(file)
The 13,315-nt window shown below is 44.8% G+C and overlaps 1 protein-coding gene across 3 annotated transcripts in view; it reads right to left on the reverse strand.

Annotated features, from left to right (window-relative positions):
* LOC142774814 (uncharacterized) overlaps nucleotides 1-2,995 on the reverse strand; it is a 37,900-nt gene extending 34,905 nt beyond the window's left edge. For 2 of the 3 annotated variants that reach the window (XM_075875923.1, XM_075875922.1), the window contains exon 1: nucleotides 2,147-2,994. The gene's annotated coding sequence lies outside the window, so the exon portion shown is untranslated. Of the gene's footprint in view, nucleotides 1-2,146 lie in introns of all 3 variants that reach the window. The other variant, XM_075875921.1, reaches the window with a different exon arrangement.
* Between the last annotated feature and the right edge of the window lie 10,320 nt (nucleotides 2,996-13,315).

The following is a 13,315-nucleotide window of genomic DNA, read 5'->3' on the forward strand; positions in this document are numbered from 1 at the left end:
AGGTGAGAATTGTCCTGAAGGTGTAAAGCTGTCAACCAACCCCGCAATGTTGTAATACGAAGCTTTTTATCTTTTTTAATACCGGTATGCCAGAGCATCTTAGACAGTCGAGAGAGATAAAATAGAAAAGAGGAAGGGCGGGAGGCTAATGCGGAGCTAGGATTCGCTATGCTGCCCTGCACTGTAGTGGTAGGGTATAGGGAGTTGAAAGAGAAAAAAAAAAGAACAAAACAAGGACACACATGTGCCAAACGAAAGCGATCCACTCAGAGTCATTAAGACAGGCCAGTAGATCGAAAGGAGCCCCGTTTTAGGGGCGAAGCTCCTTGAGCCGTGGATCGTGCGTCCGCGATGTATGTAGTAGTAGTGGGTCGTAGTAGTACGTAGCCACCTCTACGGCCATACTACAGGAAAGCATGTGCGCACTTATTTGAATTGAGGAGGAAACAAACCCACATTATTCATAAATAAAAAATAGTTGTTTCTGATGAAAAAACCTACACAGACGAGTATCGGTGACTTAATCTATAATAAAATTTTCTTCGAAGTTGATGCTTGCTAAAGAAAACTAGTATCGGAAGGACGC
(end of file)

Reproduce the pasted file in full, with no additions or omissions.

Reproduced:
The 13,315-nt window shown below is 44.8% G+C and overlaps 1 protein-coding gene across 3 annotated transcripts in view; it reads right to left on the reverse strand.

Annotated features, from left to right (window-relative positions):
* LOC142774814 (uncharacterized) overlaps nucleotides 1-2,995 on the reverse strand; it is a 37,900-nt gene extending 34,905 nt beyond the window's left edge. For 2 of the 3 annotated variants that reach the window (XM_075875923.1, XM_075875922.1), the window contains exon 1: nucleotides 2,147-2,994. The gene's annotated coding sequence lies outside the window, so the exon portion shown is untranslated. Of the gene's footprint in view, nucleotides 1-2,146 lie in introns of all 3 variants that reach the window. The other variant, XM_075875921.1, reaches the window with a different exon arrangement.
* Between the last annotated feature and the right edge of the window lie 10,320 nt (nucleotides 2,996-13,315).

The following is a 13,315-nucleotide window of genomic DNA, read 5'->3' on the forward strand; positions in this document are numbered from 1 at the left end:
AGGTGAGAATTGTCCTGAAGGTGTAAAGCTGTCAACCAACCCCGCAATGTTGTAATACGAAGCTTTTTATCTTTTTTAATACCGGTATGCCAGAGCATCTTAGACAGTCGAGAGAGATAAAATAGAAAAGAGGAAGGGCGGGAGGCTAATGCGGAGCTAGGATTCGCTATGCTGCCCTGCACTGTAGTGGTAGGGTATAGGGAGTTGAAAGAGAAAAAAAAAAGAACAAAACAAGGACACACATGTGCCAAACGAAAGCGATCCACTCAGAGTCATTAAGACAGGCCAGTAGATCGAAAGGAGCCCCGTTTTAGGGGCGAAGCTCCTTGAGCCGTGGATCGTGCGTCCGCGATGTATGTAGTAGTAGTGGGTCGTAGTAGTACGTAGCCACCTCTACGGCCATACTACAGGAAAGCATGTGCGCACTTATTTGAATTGAGGAGGAAACAAACCCACATTATTCATAAATAAAAAATAGTTGTTTCTGATGAAAAAACCTACACAGACGAGTATCGGTGACTTAATCTATAATAAAATTTTCTTCGAAGTTGATGCTTGCTAAAGAAAACTAGTATCGGAAGGACGC